European financial regulatory body ESMA announced it wants to ban Binary Options in the European Union and limit leverage up to 30:1 on Forex trading.
ESMA plans to conduct a public consultation in early 2018 before issuing its final ruling, but as it considers that “risks to investor protection are not sufficiently controlled or reduced“ by the national financial watchdogs, the final recommendations may be very close to what was now made public. These recommendations, however, have no legal authority over national regulators who can adopt them or not, despite the political pressure.
ESMA intends to prohibit the marketing, distribution or sale to retail clients of binary options; and restrict the marketing, distribution or sale to retail clients of CFDs, including rolling spot forex. The restrictions on CFDs currently under review are:
leverage limits on the opening of a position between 30:1 and 5:1, whose limit will vary according to the volatility of the underlying asset;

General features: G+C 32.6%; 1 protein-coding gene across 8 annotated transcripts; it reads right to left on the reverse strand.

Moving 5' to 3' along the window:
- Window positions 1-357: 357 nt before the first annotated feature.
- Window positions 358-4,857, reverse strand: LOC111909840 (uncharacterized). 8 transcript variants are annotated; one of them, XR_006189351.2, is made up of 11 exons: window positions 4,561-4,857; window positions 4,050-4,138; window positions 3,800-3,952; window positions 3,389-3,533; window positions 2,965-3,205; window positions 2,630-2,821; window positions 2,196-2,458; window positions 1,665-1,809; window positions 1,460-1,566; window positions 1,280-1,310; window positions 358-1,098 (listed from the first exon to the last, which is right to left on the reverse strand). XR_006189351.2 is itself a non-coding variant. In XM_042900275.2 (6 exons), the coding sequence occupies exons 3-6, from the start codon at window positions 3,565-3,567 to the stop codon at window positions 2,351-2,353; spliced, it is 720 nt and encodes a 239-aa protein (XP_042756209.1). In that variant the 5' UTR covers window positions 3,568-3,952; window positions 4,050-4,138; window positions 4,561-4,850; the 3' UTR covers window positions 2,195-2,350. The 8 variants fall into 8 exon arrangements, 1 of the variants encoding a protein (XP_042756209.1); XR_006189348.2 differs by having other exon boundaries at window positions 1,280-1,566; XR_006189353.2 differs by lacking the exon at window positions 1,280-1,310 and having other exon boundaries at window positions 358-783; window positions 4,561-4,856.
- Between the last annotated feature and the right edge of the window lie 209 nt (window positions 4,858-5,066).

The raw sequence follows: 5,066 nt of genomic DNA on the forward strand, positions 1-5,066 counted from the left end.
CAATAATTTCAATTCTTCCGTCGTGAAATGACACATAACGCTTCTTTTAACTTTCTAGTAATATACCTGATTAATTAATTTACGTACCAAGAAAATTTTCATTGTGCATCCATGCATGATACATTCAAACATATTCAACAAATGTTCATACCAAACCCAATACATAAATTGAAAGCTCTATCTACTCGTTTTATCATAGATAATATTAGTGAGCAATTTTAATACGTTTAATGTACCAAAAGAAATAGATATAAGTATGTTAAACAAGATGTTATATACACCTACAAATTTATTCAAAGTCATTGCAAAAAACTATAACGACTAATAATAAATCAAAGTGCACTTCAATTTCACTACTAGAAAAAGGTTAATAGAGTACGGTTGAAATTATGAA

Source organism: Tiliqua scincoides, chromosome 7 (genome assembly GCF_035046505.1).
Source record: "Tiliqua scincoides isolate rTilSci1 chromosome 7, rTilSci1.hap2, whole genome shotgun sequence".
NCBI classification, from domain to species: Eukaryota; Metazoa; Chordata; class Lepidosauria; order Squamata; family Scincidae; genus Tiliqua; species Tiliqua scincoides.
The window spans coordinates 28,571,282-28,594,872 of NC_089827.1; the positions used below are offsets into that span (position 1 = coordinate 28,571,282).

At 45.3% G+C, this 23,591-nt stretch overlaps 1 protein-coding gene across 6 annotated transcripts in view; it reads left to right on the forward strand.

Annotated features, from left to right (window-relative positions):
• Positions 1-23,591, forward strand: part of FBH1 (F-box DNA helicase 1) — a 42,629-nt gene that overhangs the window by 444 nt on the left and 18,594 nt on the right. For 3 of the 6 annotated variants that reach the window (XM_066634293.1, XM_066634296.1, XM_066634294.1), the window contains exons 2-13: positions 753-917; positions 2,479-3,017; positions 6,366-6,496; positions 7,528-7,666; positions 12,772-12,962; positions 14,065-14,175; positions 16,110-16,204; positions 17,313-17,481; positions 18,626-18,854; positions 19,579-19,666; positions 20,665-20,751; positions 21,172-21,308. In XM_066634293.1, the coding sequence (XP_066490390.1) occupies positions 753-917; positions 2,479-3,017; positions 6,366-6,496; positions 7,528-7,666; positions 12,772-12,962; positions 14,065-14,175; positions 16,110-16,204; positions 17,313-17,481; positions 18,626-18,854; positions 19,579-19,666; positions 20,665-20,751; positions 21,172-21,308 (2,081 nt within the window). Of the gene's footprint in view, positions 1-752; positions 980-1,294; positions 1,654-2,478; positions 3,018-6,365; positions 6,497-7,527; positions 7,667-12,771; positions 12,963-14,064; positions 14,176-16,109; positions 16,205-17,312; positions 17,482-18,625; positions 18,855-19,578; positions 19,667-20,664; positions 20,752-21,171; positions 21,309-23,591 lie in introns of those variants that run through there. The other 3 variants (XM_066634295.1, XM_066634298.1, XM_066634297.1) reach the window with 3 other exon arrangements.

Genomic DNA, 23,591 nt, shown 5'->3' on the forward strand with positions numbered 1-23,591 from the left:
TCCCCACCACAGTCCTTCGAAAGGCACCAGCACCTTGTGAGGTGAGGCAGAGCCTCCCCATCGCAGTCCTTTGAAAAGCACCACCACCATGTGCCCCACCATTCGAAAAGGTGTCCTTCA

a margin close-out rule;
negative balance protection to provide a guaranteed limit on client losses;
a restriction on benefits incentivising trading; and
a standardised risk warning.
The UK, that is preparing for Brexit, is home to some of the largest retail FX brokers. The UK Financial Conduct Authority (FCA) is waiting for ESMA’s recommendations but has hinted it wants to regulate Binary Options instead of banning them. Its statement: “The FCA supports ESMA in its consideration of potential EU-wide product intervention. Our domestic policy work on permanent product intervention measures applicable to firms offering CFDs and binary options to retail clients is ongoing. Any permanent FCA policy measures would take in to account any prospective ESMA measures.”
Despite the UK FCA’s independence from ESMA, its different plans, and the expected Brexit, shares of the leading FCA regulated UK online brokers are plunging today in reaction to the announcement. Shares of Plus500 (-9.78%), CMC Markets (-11.33%), and IG Group (-9.62%) are down as investors price in the probable trading volumes to expect as of 2019, potentially half of what they are today.
The UK FCA, however, may respond with a leverage cap of 50:1 and a bonus ban, as the regulator found that 82% of clients of CFD brokers have lost money on these products. At the day of the announcement, December 6, shares of IG, Plus500 and CMC tumbled between 25-33%.